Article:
LaBeouf, alongside collaborators Rönkkö and Turner, spoke out against the museum in a statement on TheCampaignBook.com, revealing that the project will continue as of Saturday, relocating to the El Rey Theater in Albuquerque, New Mexico.
"From the outset, the museum failed to address our concerns about the misleading framing of our piece as a political rally, rather than as a participatory performance artwork resisting the normalisation of division," read the statement by LaBeouf, Rönkkö and Turner. "Nonetheless, there had been no incidents of physical violence at the site of our project that we are aware of, nor that we had been informed of at any stage by the museum."
The Museum of the Moving Image announced its decision to terminate the project last week after experiencing disruptive protests since its opening.
"The installation created a serious and ongoing public safety hazard for the Museum, its visitors, staff, local residents, and businesses," the museum said in statement. "The installation had become a flashpoint for violence and was disrupted from its original intent."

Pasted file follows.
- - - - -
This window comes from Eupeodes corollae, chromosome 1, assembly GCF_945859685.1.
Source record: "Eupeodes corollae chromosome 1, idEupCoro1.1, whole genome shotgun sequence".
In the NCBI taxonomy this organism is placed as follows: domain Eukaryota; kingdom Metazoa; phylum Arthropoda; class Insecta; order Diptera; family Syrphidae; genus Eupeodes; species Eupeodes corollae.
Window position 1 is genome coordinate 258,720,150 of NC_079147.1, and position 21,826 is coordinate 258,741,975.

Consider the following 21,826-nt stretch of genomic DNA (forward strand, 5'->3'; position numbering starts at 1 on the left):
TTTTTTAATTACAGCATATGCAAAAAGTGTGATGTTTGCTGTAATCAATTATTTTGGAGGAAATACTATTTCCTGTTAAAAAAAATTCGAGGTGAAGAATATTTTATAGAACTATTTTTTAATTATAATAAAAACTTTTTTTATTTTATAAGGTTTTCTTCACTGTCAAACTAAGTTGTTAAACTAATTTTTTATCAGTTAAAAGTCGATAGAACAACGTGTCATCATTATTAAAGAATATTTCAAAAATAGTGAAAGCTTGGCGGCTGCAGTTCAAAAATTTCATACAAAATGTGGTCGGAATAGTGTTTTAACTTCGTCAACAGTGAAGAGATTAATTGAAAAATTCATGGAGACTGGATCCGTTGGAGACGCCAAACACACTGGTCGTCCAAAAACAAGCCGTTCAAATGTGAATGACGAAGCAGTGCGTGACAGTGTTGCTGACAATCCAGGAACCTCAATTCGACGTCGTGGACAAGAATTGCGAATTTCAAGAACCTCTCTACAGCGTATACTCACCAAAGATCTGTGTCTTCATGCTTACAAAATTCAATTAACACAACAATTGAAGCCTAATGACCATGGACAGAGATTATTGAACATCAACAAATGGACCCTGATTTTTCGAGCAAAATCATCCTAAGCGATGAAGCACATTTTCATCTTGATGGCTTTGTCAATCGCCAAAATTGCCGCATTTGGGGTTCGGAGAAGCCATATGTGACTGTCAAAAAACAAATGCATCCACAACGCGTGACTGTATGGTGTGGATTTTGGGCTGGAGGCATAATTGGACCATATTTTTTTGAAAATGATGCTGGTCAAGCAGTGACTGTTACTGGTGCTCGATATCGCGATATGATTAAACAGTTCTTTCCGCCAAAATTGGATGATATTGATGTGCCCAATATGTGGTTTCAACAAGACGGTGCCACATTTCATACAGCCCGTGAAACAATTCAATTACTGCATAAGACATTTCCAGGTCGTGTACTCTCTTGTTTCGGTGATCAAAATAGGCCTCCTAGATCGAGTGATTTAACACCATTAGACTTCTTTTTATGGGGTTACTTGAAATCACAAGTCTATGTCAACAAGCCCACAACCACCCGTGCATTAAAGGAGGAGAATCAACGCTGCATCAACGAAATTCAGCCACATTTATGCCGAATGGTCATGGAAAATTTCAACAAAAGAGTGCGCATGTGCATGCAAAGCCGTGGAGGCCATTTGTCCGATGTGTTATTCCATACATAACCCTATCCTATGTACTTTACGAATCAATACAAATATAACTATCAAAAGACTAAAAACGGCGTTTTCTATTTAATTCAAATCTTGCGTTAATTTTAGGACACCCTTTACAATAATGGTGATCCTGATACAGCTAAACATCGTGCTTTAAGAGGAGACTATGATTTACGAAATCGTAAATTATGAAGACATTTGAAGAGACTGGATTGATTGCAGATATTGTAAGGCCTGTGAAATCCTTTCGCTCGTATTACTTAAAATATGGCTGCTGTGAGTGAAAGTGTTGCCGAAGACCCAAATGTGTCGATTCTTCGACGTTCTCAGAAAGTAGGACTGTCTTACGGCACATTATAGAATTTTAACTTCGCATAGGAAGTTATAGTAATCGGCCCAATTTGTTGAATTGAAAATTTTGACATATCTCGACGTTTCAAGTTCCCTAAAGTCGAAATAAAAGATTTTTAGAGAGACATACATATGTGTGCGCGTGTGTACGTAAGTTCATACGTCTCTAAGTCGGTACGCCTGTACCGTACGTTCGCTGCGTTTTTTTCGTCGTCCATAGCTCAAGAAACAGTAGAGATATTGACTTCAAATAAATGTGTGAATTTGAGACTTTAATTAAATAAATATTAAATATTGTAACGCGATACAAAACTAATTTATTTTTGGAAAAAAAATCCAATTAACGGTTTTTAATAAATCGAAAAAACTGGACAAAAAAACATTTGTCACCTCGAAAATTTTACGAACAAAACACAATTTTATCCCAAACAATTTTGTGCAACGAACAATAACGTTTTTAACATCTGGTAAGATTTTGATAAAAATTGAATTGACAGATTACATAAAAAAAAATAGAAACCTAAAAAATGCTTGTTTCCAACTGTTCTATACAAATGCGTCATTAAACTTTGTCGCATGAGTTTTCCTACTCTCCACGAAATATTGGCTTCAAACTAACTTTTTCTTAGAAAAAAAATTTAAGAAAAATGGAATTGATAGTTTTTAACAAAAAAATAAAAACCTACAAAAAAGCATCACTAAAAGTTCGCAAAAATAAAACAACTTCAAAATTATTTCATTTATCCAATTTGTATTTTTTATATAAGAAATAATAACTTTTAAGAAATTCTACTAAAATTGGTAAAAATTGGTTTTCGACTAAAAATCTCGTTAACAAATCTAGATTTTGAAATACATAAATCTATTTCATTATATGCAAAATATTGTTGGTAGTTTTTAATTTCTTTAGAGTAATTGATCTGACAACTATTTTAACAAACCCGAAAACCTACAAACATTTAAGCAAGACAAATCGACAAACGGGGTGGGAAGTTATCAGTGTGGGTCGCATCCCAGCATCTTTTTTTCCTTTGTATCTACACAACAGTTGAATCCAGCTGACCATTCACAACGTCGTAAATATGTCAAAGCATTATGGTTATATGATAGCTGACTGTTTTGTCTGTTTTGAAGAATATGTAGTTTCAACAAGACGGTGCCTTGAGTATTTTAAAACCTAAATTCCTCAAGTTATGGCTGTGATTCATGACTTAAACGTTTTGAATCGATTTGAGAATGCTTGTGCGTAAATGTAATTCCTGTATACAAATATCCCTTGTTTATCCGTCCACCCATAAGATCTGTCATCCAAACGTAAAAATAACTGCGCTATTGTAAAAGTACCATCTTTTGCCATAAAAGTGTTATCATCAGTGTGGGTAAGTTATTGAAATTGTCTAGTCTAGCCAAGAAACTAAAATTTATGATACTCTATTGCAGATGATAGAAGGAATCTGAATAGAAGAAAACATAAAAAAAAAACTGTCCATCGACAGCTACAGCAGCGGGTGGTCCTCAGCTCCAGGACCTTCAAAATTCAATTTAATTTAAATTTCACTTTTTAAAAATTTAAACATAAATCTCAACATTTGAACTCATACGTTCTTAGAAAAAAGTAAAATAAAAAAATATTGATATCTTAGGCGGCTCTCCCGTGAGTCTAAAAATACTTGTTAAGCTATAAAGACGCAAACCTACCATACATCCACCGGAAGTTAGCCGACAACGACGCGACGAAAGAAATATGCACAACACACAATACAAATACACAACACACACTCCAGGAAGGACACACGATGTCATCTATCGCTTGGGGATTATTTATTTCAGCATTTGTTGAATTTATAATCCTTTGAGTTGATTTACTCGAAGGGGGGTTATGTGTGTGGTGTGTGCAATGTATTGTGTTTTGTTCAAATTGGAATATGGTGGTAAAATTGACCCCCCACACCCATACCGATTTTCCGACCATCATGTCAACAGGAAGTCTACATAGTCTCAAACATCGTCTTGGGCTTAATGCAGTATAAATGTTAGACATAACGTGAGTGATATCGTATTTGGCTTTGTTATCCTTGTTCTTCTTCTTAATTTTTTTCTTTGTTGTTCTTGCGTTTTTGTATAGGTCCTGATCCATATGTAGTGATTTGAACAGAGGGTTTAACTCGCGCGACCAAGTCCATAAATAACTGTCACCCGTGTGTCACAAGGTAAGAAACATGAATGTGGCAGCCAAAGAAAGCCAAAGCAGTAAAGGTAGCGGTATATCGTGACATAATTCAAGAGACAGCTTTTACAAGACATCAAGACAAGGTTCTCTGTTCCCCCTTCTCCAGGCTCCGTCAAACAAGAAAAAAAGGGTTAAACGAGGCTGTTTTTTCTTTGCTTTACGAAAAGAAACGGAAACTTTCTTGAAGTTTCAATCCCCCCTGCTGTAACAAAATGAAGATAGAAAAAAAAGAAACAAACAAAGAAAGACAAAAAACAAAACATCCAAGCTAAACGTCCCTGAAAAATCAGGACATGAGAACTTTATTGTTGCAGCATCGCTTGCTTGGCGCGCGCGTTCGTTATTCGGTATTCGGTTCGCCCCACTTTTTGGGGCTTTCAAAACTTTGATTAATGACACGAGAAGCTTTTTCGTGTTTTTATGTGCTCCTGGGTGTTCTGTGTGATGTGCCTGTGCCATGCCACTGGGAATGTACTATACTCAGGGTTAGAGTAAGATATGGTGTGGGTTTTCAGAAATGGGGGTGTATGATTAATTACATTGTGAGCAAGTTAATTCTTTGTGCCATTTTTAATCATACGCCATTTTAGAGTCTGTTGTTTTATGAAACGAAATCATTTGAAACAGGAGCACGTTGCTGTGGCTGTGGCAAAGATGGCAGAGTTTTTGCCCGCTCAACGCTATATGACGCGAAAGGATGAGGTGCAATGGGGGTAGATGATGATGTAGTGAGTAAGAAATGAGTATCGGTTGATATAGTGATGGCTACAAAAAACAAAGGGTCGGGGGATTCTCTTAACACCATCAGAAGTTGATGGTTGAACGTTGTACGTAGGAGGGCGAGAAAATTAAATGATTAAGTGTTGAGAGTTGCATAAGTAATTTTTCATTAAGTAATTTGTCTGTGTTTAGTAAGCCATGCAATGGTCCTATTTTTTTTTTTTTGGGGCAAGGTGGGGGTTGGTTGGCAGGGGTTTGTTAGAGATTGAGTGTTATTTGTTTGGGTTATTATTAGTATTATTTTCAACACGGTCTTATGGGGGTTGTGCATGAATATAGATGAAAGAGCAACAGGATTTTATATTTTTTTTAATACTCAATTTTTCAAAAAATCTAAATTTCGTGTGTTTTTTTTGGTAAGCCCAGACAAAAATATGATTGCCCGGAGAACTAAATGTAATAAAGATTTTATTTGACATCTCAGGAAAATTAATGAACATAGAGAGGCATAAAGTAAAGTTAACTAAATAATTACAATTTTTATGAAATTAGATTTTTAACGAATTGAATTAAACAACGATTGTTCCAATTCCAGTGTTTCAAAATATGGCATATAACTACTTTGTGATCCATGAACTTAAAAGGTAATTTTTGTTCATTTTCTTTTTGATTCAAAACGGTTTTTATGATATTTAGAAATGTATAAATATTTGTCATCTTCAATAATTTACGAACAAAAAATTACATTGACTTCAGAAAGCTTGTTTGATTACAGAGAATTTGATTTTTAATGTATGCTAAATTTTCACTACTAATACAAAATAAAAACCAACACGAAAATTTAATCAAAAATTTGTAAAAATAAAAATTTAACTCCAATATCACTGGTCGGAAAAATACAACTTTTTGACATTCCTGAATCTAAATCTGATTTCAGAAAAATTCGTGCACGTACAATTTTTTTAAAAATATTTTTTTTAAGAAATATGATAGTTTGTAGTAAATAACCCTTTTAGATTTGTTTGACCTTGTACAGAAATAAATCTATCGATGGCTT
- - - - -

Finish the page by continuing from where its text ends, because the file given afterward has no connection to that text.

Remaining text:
"While the installation began constructively, it deteriorated markedly after one of the artists was arrested on the site of the installation and ultimately necessitated this action," the statement continued, referencing LaBeouf's Jan. 25 arrest after allegedly attacking a 25-year-old male at a protest.
"Over the course of the installation, there have been dozens of threats of violence and numerous arrests, such that police felt compelled to be stationed outside the installation 24 hours a day, seven days a week," the statement concluded. "We are proud to have launched this engaging and thought-provoking digital art installation which was experienced by millions of online viewers worldwide."
Find out more about LaBeouf's recent arrest in the video below.